Not too business-y, never too casualLearn some business casual style tips, and know about the key pieces worth investing in and you’re good to go.
Business casual is interchangeable with smart casual, the operative word being “casual”. But does casual wear not mean being able to wear whatever you feel the most comfortable in? This gets a little tricky because the notion of a refined yet comfortable office dress code is dangerously ambiguous, without some concrete perimeters. It gets trickier when the workplace allows you to dress according to your taste but also gives a non-verbal request to keep it “professional”. And, we’ve witnessed the horror: men in ill-fitting shirts, baggy trousers, and indistinguishable blazers, failing at office style and while at it slipping down the corporate ladder. It’s not too late though. Learn some business casual style tips, and know about the key pieces worth investing in and you’re good to go.
Focus on fit
The golden rule, in every tailored sense of men’s style, is to purchase clothing that fits you properly. Nothing destroys an outfit—whatever the dress code and no matter how expensive the clothes are—like an ill-fitting jacket, shirt or trousers. The first secret to looking smart is sizing correctly; shoulders, waist and arm length.
Build with basics
Once you’ve nailed the fit, you can start building up your wardrobe. Begin with pieces that are easy to mix and match, so you can get the biggest bang for your buck, interchanging jackets with pants and shirts with ties for a different look each day. After you’ve built a solid closet full of staples, you can start getting more creative with texture, colour and pattern.
Business casual essentials
If you build your selection of essentials carefully, you’ll be able to achieve maximum levels of versatility with minimum levels of effort.
Kicking things off with fit, the jacket should sit square and snug on the shoulders and be cut slim through the sides and finish just below your bottom. Sleeves finish a few centimetres above the thumb joint so the shirt cuff can be seen, just.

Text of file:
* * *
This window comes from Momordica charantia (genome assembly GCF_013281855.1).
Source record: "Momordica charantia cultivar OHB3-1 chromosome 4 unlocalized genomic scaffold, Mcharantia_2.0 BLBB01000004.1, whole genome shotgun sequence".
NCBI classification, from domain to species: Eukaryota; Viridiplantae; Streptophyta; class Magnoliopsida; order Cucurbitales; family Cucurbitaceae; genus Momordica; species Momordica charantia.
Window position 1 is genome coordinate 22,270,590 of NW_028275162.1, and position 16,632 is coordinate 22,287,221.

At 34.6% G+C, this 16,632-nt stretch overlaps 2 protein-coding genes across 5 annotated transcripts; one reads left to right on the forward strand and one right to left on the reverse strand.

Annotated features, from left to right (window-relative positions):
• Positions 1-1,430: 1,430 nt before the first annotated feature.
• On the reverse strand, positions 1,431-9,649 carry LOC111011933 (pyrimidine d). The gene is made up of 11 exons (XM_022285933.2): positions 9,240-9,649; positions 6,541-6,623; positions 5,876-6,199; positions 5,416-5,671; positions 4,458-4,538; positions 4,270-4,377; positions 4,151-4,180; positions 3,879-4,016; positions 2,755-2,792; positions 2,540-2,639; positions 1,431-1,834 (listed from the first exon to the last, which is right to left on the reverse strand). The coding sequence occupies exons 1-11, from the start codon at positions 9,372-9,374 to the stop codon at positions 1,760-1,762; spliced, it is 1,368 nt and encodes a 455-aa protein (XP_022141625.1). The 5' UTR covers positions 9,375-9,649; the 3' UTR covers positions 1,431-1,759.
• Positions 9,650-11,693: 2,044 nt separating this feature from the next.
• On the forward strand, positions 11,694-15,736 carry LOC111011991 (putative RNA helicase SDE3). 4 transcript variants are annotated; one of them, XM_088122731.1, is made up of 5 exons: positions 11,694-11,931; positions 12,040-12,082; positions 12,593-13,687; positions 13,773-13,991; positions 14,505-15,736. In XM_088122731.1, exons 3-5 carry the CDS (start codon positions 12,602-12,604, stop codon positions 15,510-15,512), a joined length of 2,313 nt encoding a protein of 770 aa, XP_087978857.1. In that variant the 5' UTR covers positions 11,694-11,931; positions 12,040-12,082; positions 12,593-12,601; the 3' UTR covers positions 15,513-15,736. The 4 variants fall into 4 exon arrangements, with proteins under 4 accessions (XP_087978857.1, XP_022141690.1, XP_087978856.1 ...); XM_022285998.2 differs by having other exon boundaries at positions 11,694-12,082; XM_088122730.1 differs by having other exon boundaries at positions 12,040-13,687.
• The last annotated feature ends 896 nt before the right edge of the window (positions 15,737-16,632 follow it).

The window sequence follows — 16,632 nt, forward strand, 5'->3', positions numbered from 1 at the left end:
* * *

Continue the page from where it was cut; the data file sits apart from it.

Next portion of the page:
Ill-fitting shirts are common because we aren’t all models or proportionate from neck to waist. Again, get the fit right in the shoulders first. Then, move across: the space between the collar and the neck should fit two fingers comfortably, and the shirt cuff should meet at the thumb joint.
Solids are obviously the easiest to match, so focus first on standards like white, light blue and pale pink, move onto brighter colours and patterns such as stripes, checks or gingham versions. Always keep in mind that you should be more business than casual, so only wear a shirt if the collar can stand up without a tie.
Suit jackets are slowly disappearing from corporate offices; hence, trousers are becoming more important than ever. So, start investing now. Chinos—in mid-weight cotton—are your go-to choice for semi-formal workwear. Stick with classic colours—navy and camel—and opt for a fit that’s slim but not skinny.
Menswear’s current obsession with cropped trousers should really be minimised (invest in one or two max). If you’re after a timeless look, stick to regular length, as trends come and go. Finally, jeans are appropriate—workplace permitting. Go for something more on the formal end of the denim spectrum: mid-to-dark wash and absolutely no rips or heavy fading. Office jeans should also be slim, never skinny.
Optional business casual extras
The polo shirt is taking on the button-down shirt for effortless business style. Coming in cotton piqué or the retro knit variety, the collar can be worn buttoned to the neck, for a clean finish.
Otherwise, leave the top three buttons open and sprawled naturally, teaming a summer double-breasted jacket and light coloured chinos (and loafers) to play off the going-to-work-could-be-holiday mood.
If you’re the type to wear bolder colours, then the sweater is a great clothing item to give an otherwise boring work wardrobe a little pop. Avoid sweaters with crazy patterns, as well as anything with a thick-gauge (such as cable knit).
The right knit needs to slip under a jacket when needed, but be weighty enough to hold its own. The best come in block colours, a slim fit and sit at beltline length, with a subtle ribbed hem and cuff. Cardigans are a great blazer replacement and fair better with a tie, always leaving the bottom two buttons undone.
Lastly, when it comes to accessories, less is more. Add a leather folio to your wristwatch-ed hand, and do away with the tie, sticking to the idea of ‘casual’. By knowing the rules, you can now bend them a little, and nail the cool office look.
Where to buy:
Oxemberg Nepal, LABIM, Pulchowk. Call: 9849570517